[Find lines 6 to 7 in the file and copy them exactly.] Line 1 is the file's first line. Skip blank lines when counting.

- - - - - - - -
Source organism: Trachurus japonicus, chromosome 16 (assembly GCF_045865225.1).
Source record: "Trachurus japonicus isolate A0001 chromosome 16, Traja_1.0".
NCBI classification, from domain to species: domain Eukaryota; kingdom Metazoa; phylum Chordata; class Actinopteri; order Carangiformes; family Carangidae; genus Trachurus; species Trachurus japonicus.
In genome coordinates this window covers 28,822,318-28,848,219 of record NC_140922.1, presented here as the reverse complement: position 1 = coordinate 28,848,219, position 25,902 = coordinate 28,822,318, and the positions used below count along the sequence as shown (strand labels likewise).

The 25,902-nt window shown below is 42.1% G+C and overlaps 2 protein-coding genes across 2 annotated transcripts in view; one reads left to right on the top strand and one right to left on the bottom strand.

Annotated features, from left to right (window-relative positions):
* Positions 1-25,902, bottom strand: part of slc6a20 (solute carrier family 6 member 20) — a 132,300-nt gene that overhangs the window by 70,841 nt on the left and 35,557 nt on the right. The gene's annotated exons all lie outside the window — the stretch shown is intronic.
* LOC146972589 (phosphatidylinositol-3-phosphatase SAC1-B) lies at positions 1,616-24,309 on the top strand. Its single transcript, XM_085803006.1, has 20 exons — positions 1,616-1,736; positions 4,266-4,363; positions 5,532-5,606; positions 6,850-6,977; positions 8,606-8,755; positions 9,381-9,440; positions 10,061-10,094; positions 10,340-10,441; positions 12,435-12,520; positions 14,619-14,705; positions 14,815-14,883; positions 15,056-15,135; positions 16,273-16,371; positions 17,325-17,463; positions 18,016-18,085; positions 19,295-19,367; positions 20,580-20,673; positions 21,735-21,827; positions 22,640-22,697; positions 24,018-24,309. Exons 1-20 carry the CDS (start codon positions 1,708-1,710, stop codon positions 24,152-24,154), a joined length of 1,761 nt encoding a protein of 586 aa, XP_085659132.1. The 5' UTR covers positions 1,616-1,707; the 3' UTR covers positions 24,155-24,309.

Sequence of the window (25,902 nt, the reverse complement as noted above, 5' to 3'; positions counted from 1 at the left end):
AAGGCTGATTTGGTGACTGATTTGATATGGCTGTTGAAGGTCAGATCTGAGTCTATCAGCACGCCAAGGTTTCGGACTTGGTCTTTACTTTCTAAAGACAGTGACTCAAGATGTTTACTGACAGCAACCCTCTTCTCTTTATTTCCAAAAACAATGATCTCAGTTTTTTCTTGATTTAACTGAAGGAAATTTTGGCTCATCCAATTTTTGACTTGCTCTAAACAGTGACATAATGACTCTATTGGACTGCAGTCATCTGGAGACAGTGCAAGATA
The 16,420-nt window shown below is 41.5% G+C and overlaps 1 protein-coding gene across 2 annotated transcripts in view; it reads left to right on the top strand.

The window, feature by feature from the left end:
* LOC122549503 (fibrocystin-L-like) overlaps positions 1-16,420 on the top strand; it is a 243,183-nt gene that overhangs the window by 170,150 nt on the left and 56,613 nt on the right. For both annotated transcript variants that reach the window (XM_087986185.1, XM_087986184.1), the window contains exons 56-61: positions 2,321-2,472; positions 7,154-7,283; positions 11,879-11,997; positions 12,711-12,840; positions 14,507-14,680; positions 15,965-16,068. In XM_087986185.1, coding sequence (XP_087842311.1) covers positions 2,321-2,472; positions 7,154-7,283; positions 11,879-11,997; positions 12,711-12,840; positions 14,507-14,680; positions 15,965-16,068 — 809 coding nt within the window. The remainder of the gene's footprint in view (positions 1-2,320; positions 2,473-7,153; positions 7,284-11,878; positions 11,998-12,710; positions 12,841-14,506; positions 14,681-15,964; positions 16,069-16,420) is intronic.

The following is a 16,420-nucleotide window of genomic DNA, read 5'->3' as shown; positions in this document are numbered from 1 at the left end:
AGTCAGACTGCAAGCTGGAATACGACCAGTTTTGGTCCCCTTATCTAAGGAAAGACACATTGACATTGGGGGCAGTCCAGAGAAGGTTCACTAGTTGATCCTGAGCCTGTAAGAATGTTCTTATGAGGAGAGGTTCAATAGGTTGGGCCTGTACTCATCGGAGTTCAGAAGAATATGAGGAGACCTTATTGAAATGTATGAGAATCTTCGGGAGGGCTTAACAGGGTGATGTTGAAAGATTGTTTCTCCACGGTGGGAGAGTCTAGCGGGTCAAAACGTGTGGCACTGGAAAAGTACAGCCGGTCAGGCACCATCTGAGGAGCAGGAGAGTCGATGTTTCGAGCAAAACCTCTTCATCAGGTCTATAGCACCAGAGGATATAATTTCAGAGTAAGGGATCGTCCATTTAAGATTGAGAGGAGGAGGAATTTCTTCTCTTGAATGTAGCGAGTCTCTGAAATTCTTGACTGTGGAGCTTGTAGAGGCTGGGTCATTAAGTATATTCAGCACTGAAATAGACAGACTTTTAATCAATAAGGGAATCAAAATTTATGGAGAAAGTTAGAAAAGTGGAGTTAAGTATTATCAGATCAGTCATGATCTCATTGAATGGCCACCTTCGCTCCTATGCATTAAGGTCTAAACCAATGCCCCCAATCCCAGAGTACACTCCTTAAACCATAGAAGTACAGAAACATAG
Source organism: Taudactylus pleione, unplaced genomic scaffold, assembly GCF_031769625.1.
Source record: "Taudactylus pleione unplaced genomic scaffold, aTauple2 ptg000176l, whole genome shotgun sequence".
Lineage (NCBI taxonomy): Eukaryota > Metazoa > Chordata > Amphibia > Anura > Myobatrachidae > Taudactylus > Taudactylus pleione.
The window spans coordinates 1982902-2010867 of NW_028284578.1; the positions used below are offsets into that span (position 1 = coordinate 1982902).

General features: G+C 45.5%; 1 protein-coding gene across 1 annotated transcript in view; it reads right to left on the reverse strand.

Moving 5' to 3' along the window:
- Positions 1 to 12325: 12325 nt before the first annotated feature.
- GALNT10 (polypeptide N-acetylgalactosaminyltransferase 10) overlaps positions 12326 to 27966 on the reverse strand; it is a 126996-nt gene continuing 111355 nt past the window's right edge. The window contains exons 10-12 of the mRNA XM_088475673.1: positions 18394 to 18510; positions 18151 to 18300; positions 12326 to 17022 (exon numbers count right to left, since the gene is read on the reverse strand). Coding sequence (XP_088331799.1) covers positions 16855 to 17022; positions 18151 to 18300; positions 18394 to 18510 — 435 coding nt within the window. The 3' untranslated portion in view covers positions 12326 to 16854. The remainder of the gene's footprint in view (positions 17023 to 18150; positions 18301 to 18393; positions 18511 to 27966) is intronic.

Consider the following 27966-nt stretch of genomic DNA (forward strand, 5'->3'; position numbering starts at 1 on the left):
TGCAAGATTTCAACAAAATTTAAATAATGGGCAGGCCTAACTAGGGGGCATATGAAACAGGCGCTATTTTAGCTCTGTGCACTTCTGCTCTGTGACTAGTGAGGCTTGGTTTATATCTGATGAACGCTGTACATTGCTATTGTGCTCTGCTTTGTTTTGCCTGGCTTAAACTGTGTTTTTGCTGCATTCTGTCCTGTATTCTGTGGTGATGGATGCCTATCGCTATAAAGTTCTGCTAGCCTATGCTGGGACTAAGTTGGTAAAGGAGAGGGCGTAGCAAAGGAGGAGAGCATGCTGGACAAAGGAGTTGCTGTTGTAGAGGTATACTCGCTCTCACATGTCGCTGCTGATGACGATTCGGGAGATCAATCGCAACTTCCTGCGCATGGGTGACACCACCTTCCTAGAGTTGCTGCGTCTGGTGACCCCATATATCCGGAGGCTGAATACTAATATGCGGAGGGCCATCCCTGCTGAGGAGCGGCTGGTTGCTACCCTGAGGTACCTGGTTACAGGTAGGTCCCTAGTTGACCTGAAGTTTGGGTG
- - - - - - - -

Annotated features, from left to right (window-relative positions):
* Positions 1-25,902, bottom strand: part of slc6a20 (solute carrier family 6 member 20) — a 132,300-nt gene that overhangs the window by 70,841 nt on the left and 35,557 nt on the right. The gene's annotated exons all lie outside the window — the stretch shown is intronic.